IM: Of course. I mean, how could it not be? It was such a touching story, too. Again, to know that Charlotte’s parents had basically tried everything.
They had really run the gamut, and it was a last resort thing. She was actually the first publicized case. But at the end of the day, there were quite a few people in that situation around town.
So it was definitely an influence. But again, it’s something I’ve been using for years. And it was something, to be quite honest with you, that I was ashamed of at first.
I hate to use the word, ashamed, but you never know how to talk to people about it.
Most recently it’s been acceptable, but 10, or 15 years ago, bringing it up immediately made you look like you were just trying to find a reason to use drugs. It was really hard.
It’s still really hard to convince people that the benefits of it outweigh the stigma.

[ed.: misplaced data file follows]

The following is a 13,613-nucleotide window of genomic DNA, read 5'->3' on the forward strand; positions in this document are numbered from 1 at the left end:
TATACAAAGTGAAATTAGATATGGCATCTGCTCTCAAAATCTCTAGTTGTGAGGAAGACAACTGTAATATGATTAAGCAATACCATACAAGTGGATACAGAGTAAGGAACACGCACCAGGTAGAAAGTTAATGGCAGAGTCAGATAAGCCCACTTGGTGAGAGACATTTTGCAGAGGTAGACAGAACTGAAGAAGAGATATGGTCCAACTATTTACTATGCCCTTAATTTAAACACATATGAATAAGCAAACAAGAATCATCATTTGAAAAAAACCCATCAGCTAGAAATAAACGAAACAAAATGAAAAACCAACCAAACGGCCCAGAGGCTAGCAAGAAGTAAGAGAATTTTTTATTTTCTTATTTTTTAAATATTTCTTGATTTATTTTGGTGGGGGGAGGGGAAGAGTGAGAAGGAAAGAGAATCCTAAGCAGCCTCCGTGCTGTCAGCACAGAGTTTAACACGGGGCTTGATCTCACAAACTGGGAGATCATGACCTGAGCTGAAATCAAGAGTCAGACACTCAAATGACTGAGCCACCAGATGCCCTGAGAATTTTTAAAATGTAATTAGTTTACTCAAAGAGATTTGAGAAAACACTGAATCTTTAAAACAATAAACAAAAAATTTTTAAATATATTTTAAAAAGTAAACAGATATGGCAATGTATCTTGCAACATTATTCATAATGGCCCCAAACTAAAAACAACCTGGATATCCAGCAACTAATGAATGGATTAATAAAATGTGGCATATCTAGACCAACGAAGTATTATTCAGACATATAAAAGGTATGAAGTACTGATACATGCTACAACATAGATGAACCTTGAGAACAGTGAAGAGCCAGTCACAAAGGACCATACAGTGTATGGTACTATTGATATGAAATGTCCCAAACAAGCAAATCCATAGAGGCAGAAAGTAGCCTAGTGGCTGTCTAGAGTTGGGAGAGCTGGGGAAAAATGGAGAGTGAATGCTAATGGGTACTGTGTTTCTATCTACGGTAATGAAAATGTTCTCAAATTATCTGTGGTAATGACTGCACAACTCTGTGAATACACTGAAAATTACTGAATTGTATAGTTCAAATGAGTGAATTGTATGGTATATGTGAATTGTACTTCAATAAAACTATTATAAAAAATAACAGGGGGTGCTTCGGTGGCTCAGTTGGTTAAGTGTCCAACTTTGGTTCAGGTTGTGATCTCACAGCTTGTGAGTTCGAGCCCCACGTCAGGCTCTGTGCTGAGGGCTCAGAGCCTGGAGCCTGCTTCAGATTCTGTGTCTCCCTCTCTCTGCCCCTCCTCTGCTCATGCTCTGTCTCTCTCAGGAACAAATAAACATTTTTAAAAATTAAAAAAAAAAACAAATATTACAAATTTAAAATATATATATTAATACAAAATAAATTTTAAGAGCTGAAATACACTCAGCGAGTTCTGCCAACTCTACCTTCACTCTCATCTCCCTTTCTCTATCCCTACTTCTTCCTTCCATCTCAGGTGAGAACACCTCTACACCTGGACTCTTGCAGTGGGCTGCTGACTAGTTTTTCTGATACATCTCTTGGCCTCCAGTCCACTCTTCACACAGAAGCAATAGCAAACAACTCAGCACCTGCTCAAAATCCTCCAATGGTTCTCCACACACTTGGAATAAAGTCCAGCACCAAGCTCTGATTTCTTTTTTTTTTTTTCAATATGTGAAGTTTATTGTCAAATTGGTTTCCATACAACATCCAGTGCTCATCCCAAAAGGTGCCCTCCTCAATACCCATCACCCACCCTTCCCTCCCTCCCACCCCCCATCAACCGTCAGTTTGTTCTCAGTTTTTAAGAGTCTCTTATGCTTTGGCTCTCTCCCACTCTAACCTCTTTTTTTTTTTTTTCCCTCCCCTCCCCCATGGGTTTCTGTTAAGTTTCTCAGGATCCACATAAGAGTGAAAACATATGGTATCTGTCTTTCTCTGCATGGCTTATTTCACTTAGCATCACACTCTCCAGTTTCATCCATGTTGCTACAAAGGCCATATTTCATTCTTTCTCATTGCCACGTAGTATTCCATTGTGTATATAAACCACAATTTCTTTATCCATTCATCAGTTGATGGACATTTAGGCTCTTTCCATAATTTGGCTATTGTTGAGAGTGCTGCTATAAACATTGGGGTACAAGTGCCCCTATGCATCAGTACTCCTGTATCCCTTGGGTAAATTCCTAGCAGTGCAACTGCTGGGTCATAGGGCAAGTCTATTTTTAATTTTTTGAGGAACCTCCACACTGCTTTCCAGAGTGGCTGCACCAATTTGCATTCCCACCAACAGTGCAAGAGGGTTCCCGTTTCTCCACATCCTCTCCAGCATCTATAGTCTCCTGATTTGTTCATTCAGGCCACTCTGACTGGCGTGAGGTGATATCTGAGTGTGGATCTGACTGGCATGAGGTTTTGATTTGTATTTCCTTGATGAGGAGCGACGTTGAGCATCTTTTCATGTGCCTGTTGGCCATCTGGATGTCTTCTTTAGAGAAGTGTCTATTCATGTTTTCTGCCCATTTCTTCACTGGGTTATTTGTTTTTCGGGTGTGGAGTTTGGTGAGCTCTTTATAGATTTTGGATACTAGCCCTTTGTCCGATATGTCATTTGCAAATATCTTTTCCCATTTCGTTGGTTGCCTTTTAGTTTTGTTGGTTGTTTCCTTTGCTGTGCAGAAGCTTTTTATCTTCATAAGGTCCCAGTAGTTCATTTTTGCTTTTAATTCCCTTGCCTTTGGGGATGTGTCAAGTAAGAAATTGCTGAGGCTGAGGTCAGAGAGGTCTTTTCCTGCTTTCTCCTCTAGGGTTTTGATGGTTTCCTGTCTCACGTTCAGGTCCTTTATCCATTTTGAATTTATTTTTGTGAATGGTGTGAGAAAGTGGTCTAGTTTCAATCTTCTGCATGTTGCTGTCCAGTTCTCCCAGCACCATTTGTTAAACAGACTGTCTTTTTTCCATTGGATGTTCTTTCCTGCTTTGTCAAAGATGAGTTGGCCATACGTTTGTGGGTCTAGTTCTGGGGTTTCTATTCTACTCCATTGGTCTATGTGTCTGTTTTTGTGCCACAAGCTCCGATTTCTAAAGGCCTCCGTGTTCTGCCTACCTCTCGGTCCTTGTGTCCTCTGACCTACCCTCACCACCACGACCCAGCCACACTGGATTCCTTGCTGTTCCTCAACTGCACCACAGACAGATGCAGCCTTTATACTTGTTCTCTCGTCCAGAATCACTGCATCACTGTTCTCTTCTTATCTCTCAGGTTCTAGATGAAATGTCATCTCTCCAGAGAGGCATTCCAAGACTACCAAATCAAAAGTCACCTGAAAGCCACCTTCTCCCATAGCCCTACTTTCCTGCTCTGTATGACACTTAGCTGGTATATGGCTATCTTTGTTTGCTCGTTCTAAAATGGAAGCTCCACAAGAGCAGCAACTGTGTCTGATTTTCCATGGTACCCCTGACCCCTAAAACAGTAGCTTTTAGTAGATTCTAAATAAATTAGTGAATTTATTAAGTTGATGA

So I really wanted to surround myself with people who were driven, people who were involved in the idea of CBD and holistic health. I say holistic health, and I always feel like that spooks people. It’s really just a different style of natural medications and healing products.
Imagine being a heavy metal rock singer that’s known for screaming and using the F-bomb and just being this monster on stage, trying to convince people that there’s a healthier and more peaceful way of living without strapping yourself into a whole bunch of over-the-counter medications.
It’s a tough sale to say the least … But I really felt like it was a necessary evil for me to come out and say, “Hey, I use this on a daily basis to replace multiple medications.”
C&T Today: How has CBD played a role in your recovery?
IM: I know a lot of people out there in recovery who are continually fighting, constantly working to find something that’s going to help them. I replaced a few medications with CBD when I first got out of recovery. I was on sleeping medications, Trazodone, which is really addictive.
It builds up a tolerance, and it becomes almost impossible to sleep without. My appetite on the road was constantly in jeopardy because I have these small windows that I get to eat.